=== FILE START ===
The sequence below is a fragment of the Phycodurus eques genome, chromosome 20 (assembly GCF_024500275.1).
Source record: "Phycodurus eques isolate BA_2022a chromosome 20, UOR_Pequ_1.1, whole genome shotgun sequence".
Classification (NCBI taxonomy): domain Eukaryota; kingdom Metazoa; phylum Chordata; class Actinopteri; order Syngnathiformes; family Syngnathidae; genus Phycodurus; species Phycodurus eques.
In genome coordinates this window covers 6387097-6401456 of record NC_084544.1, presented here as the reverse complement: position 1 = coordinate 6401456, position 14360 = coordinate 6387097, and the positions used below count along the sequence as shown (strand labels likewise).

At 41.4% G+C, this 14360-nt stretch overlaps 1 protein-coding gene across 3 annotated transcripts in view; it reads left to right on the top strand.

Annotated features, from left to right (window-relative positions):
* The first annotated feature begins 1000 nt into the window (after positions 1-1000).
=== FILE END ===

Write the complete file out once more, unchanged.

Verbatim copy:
The sequence below is a fragment of the Phycodurus eques genome, chromosome 20 (assembly GCF_024500275.1).
Source record: "Phycodurus eques isolate BA_2022a chromosome 20, UOR_Pequ_1.1, whole genome shotgun sequence".
Classification (NCBI taxonomy): domain Eukaryota; kingdom Metazoa; phylum Chordata; class Actinopteri; order Syngnathiformes; family Syngnathidae; genus Phycodurus; species Phycodurus eques.
In genome coordinates this window covers 6387097-6401456 of record NC_084544.1, presented here as the reverse complement: position 1 = coordinate 6401456, position 14360 = coordinate 6387097, and the positions used below count along the sequence as shown (strand labels likewise).

At 41.4% G+C, this 14360-nt stretch overlaps 1 protein-coding gene across 3 annotated transcripts in view; it reads left to right on the top strand.

Annotated features, from left to right (window-relative positions):
* The first annotated feature begins 1000 nt into the window (after positions 1-1000).